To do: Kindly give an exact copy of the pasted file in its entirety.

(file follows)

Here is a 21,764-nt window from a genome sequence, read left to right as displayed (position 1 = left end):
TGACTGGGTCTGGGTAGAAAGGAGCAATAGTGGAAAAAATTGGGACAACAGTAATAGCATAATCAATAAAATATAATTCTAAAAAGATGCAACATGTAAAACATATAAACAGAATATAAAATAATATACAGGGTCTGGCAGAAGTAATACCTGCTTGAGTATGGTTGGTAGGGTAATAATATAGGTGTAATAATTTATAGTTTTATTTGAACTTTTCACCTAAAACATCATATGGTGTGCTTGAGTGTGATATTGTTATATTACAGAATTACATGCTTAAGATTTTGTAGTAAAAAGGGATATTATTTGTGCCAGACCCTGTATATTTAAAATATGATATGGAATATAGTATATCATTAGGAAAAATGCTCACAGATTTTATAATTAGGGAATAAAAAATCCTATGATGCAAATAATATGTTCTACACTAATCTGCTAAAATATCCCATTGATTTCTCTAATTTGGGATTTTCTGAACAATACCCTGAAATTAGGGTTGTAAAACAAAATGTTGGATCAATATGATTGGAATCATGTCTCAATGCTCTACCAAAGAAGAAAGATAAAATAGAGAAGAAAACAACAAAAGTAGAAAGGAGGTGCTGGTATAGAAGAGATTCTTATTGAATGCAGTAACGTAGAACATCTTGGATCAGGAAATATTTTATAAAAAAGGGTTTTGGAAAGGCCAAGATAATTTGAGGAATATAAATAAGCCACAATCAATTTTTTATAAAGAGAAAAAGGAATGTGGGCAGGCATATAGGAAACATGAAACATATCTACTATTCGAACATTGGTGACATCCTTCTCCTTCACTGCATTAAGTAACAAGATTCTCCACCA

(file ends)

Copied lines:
Here is a 21,764-nt window from a genome sequence, read left to right as displayed (position 1 = left end):
TGACTGGGTCTGGGTAGAAAGGAGCAATAGTGGAAAAAATTGGGACAACAGTAATAGCATAATCAATAAAATATAATTCTAAAAAGATGCAACATGTAAAACATATAAACAGAATATAAAATAATATACAGGGTCTGGCAGAAGTAATACCTGCTTGAGTATGGTTGGTAGGGTAATAATATAGGTGTAATAATTTATAGTTTTATTTGAACTTTTCACCTAAAACATCATATGGTGTGCTTGAGTGTGATATTGTTATATTACAGAATTACATGCTTAAGATTTTGTAGTAAAAAGGGATATTATTTGTGCCAGACCCTGTATATTTAAAATATGATATGGAATATAGTATATCATTAGGAAAAATGCTCACAGATTTTATAATTAGGGAATAAAAAATCCTATGATGCAAATAATATGTTCTACACTAATCTGCTAAAATATCCCATTGATTTCTCTAATTTGGGATTTTCTGAACAATACCCTGAAATTAGGGTTGTAAAACAAAATGTTGGATCAATATGATTGGAATCATGTCTCAATGCTCTACCAAAGAAGAAAGATAAAATAGAGAAGAAAACAACAAAAGTAGAAAGGAGGTGCTGGTATAGAAGAGATTCTTATTGAATGCAGTAACGTAGAACATCTTGGATCAGGAAATATTTTATAAAAAAGGGTTTTGGAAAGGCCAAGATAATTTGAGGAATATAAATAAGCCACAATCAATTTTTTATAAAGAGAAAAAGGAATGTGGGCAGGCATATAGGAAACATGAAACATATCTACTATTCGAACATTGGTGACATCCTTCTCCTTCACTGCATTAAGTAACAAGATTCTCCACCA